Wednesday, August 09, 2006


But hatred of GWB is OK of course. John Leo is in good form below

Remember when the city of Berkeley, Calif., declared itself a "nuclear-free zone"? Cynics snickered, but the plain fact is that no nuclear weapon has gone off in the city since that day. So the policy seems to be working. Many communities, mostly left-leaning university towns, have declared themselves nuclear-free. Churches too. The Unitarian Universalist Association is a nuclear-free zone. These moves led to a broad "zone" movement, which is dedicated to the idea that communities can get rid of hate, violence, drunkenness, bullying and nuclear fears, mostly by emphatically declaring these evils to be gone from their areas. Some towns have official panels that oversee efforts to remain nuclear-free.

Several cities, including Seattle and Missoula, Mt., have banished intense negative feelings (or at least kept them on the outskirts of town) by designating themselves as "hate-free zones." "Hate has no place in our hearts or in our neighborhoods," a Seattle document says. Nobody wants to come out in favor of hate, but in the old days, you were free to detest anyone at all (Michael Moore, say, or Ann Coulter), as long as you didn't infringe his or her rights. Authorities thought their job was to monitor illegal harm, not feelings. Now they let us know which emotions are OK to have. Children are routinely urged to announce, "I am a hate-free zone."

A major blow to the anti-hate movement came in very liberal Santa Cruz, Calif. An initiative to name the city a hate-free zone lost at the polls, possibly because, as one commentator said, residents didn't want Santa Cruz to be laughed at as another Berkeley. So the city, though an official nuclear-free zone, is not officially free of hate.

One frontier in zone thinking is the drive to establish ridicule-free zones, a spin-off from the anti-bullying and anti-hate campaigns. Relentless ridicule does indeed wreak damage among the young, but there is something creepy about treating all joshing and teasing as ominous steps toward another Columbine massacre. So we get grim cut-the-joking, no-teasing programs that overlook the fact that coping with occasional negative remarks and arguments is a normal part of childhood. "Teaching a repertoire of alternative, more skillful behaviors is important," said one ridicule-free missionary who apparently was never young. One earnest program includes a "Don't laugh at me" project in which children sing victim songs ("I'm a little boy with glasses/The one they call a geek/Don't laugh at me/Don't call me names/Don't get your pleasure from my pain").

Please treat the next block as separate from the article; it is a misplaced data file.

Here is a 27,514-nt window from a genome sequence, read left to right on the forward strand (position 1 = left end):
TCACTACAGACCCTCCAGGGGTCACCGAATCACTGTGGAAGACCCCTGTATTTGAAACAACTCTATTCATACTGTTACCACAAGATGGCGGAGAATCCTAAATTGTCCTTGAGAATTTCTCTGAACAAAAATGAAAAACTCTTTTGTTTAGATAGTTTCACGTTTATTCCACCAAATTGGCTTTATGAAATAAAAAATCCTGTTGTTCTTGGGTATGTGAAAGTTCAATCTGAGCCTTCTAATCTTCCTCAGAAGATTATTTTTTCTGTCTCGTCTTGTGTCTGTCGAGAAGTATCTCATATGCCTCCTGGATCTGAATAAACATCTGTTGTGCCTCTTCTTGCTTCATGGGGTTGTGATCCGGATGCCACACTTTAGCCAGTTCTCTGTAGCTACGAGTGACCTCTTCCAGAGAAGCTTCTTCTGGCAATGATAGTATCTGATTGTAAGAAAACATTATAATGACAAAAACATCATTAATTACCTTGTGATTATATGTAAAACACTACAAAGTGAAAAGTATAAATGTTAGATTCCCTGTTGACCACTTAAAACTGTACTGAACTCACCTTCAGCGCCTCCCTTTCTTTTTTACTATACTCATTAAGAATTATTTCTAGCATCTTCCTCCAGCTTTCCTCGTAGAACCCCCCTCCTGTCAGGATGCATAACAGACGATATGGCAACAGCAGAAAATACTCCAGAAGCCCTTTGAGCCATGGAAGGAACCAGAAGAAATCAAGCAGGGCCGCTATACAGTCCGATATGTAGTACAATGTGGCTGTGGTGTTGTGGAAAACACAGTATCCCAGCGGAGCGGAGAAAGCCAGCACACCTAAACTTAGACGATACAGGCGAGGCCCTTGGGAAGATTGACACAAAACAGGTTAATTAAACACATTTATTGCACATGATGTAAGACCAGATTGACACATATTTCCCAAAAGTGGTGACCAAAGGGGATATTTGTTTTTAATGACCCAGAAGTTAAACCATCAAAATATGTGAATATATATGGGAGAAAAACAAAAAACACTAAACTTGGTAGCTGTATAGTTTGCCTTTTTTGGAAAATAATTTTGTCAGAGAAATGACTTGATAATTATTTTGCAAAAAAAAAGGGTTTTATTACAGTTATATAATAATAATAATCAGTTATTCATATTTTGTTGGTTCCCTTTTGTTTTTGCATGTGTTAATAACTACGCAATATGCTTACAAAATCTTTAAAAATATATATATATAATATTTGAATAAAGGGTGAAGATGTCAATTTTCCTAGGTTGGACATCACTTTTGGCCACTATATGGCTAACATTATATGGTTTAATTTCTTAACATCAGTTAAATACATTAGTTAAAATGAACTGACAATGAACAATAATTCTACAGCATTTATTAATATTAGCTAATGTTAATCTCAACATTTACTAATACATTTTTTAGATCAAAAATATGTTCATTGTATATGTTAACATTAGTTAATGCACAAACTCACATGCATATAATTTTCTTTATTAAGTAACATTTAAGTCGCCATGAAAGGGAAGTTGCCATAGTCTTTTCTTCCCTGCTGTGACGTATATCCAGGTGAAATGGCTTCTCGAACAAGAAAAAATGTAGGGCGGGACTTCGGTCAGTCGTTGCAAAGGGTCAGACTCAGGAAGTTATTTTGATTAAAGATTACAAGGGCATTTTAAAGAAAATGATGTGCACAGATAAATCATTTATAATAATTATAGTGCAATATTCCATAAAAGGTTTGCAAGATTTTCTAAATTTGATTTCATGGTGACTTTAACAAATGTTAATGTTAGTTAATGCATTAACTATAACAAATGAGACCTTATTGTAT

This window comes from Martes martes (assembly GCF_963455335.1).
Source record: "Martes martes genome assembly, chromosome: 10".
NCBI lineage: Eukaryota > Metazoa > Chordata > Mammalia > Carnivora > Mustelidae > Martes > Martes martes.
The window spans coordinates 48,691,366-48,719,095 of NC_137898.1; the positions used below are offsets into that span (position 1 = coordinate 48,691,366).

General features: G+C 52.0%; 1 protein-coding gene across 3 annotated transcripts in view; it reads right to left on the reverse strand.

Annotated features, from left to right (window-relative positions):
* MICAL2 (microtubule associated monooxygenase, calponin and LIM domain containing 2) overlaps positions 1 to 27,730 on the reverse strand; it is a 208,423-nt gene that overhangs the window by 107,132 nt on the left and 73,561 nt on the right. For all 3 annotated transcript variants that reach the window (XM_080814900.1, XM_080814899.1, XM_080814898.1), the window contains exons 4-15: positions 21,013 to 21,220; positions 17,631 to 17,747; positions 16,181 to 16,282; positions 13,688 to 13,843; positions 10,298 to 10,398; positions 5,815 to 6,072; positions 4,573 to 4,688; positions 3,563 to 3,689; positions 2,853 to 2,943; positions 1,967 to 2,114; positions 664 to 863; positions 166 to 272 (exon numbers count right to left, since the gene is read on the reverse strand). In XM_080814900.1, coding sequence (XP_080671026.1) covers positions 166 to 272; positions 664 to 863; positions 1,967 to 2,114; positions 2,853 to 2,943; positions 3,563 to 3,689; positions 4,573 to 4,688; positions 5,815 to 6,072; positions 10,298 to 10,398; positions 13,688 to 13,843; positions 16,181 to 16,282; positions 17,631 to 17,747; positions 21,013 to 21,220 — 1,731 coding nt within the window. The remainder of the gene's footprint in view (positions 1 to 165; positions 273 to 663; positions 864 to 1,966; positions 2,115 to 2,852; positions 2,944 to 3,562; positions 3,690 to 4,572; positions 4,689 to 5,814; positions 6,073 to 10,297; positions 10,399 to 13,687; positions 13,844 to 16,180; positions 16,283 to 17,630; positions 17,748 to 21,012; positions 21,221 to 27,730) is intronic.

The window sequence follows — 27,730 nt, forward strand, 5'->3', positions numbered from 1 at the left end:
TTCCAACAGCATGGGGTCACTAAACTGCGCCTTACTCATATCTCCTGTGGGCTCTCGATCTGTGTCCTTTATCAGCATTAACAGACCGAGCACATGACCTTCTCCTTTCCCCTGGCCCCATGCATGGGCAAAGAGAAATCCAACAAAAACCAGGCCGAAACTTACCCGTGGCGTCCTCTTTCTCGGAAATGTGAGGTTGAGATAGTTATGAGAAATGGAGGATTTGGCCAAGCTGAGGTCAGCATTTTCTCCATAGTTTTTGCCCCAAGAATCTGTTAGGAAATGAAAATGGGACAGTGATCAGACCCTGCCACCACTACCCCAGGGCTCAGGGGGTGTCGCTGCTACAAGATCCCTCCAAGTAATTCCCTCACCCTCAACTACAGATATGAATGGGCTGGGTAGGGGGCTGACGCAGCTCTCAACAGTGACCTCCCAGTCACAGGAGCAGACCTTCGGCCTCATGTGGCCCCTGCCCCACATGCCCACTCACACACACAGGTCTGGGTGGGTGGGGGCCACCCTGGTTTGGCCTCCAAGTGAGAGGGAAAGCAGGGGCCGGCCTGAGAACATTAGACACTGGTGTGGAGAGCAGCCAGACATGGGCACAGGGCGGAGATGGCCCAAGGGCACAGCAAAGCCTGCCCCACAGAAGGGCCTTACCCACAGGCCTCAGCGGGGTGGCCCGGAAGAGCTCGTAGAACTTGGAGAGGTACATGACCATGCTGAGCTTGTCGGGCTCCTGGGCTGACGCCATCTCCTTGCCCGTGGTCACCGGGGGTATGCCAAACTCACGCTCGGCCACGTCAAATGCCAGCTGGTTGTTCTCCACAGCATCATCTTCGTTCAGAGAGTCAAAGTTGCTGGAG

Many colleges now offer special dormitory zones for "the substance-free lifestyle." This means that 99 percent of the campus is a "substance-rich lifestyle zone" where illegal drugs and underage drinking are permitted. Students must fill out application forms to escape "substance-rich" living, i.e., pot, crack, coke, ecstasy, speed and booze.

There is a problem, of course, with the word "substances." Since the whole world is made up of substances, can dorm residents maintain their footing on a "substance-free floor"? Can colleges truly offer a substance-free education? (Never mind. We know the answer to that.)

Many universities play the zone game to inhibit free speech. They announce one or two small "free-speech zones," thus establishing almost all of the campus as a place where speeches, rallies and protests are forbidden. Reminded of the First Amendment by suits and threats to sue, many offending universities have backed down and opened their entire campuses for student expression.

Zone people seem to be everywhere these days. Some churches set aside a few pews as aroma-free zones for believers who use no perfume, cologne or other scents. In the United Kingdom, GM-free zones ban genetically modified food.

Amnesty International once talked about "torture-free zones." Many public schools have "safe zones," on the dubious proposition that student hostility to homosexuals is so widespread that gays can feel safe only in rooms marked with pink triangles.

Pittsburgh, in an effort to prevent harassment outside abortion clinics, set up a "no-speech" zone nears clinic entrances. It's a violation to say anything at all within 15 feet of a doorway or within 8 feet of anyone standing 100 feet or less from any entrance. Zone politics trumps the First Amendment.